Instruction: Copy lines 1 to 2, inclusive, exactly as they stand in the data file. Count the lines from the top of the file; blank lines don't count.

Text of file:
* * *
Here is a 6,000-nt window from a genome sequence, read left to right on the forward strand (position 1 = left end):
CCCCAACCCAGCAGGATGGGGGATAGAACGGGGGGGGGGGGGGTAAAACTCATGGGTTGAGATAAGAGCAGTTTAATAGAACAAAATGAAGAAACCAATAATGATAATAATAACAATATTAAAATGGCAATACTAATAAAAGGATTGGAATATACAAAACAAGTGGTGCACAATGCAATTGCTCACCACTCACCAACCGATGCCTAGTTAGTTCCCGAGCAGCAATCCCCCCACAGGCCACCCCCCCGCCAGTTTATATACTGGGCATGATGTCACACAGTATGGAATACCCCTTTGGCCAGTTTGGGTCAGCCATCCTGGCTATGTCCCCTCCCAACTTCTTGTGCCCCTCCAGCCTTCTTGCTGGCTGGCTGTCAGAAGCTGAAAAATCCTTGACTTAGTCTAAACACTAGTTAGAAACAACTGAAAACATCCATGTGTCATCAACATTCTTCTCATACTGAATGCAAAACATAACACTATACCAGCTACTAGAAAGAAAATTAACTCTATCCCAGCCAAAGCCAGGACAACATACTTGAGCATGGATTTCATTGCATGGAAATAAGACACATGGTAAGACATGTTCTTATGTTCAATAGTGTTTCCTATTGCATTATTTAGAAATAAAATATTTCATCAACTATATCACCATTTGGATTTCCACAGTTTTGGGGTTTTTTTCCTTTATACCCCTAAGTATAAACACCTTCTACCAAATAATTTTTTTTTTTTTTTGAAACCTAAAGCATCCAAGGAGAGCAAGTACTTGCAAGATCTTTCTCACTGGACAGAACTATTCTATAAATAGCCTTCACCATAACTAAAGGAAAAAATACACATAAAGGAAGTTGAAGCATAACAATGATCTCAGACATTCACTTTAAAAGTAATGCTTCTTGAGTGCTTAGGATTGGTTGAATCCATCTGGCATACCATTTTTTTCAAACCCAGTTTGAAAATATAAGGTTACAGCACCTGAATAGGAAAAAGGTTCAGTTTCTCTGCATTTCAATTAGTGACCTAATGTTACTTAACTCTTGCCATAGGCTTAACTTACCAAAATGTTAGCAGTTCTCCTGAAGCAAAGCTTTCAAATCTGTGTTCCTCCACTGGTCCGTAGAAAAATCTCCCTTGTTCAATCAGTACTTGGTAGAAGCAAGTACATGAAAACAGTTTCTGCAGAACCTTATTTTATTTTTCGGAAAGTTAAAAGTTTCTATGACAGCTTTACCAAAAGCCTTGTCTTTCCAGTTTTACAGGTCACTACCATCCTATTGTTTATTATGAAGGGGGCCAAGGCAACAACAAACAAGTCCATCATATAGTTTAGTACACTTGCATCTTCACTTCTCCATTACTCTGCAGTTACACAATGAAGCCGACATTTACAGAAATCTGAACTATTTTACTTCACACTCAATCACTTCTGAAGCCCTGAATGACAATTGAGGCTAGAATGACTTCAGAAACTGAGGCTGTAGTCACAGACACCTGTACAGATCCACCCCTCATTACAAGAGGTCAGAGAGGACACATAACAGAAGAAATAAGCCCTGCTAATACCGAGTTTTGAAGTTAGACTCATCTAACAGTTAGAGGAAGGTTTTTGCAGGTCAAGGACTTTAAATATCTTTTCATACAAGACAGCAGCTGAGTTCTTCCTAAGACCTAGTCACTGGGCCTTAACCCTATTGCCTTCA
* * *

Here is a 6,000-nt window from a genome sequence, read left to right on the forward strand (position 1 = left end):
CCCCAACCCAGCAGGATGGGGGATAGAACGGGGGGGGGGGGGGTAAAACTCATGGGTTGAGATAAGAGCAGTTTAATAGAACAAAATGAAGAAACCAATAATGATAATAATAACAATATTAAAATGGCAATACTAATAAAAGGATTGGAATATACAAAACAAGTGGTGCACAATGCAATTGCTCACCACTCACCAACCGATGCCTAGTTAGTTCCCGAGCAGCAATCCCCCCACAGGCCACCCCCCCGCCAGTTTATATACTGGGCATGATGTCACACAGTATGGAATACCCCTTTGGCCAGTTTGGGTCAGCCATCCTGGCTATGTCCCCTCCCAACTTCTTGTGCCCCTCCAGCCTTCTTGCTGGCTGGCTGTCAGAAGCTGAAAAATCCTTGACTTAGTCTAAACACTAGTTAGAAACAACTGAAAACATCCATGTGTCATCAACATTCTTCTCATACTGAATGCAAAACATAACACTATACCAGCTACTAGAAAGAAAATTAACTCTATCCCAGCCAAAGCCAGGACAACATACTTGAGCATGGATTTCATTGCATGGAAATAAGACACATGGTAAGACATGTTCTTATGTTCAATAGTGTTTCCTATTGCATTATTTAGAAATAAAATATTTCATCAACTATATCACCATTTGGATTTCCACAGTTTTGGGGTTTTTTTCCTTTATACCCCTAAGTATAAACACCTTCTACCAAATAATTTTTTTTTTTTTTTGAAACCTAAAGCATCCAAGGAGAGCAAGTACTTGCAAGATCTTTCTCACTGGACAGAACTATTCTATAAATAGCCTTCACCATAACTAAAGGAAAAAATACACATAAAGGAAGTTGAAGCATAACAATGATCTCAGACATTCACTTTAAAAGTAATGCTTCTTGAGTGCTTAGGATTGGTTGAATCCATCTGGCATACCATTTTTTTCAAACCCAGTTTGAAAATATAAGGTTACAGCACCTGAATAGGAAAAAGGTTCAGTTTCTCTGCATTTCAATTAGTGACCTAATGTTACTTAACTCTTGCCATAGGCTTAACTTACCAAAATGTTAGCAGTTCTCCTGAAGCAAAGCTTTCAAATCTGTGTTCCTCCACTGGTCCGTAGAAAAATCTCCCTTGTTCAATCAGTACTTGGTAGAAGCAAGTACATGAAAACAGTTTCTGCAGAACCTTATTTTATTTTTCGGAAAGTTAAAAGTTTCTATGACAGCTTTACCAAAAGCCTTGTCTTTCCAGTTTTACAGGTCACTACCATCCTATTGTTTATTATGAAGGGGGCCAAGGCAACAACAAACAAGTCCATCATATAGTTTAGTACACTTGCATCTTCACTTCTCCATTACTCTGCAGTTACACAATGAAGCCGACATTTACAGAAATCTGAACTATTTTACTTCACACTCAATCACTTCTGAAGCCCTGAATGACAATTGAGGCTAGAATGACTTCAGAAACTGAGGCTGTAGTCACAGACACCTGTACAGATCCACCCCTCATTACAAGAGGTCAGAGAGGACACATAACAGAAGAAATAAGCCCTGCTAATACCGAGTTTTGAAGTTAGACTCATCTAACAGTTAGAGGAAGGTTTTTGCAGGTCAAGGACTTTAAATATCTTTTCATACAAGACAGCAGCTGAGTTCTTCCTAAGACCTAGTCACTGGGCCTTAACCCTATTGCCTTCA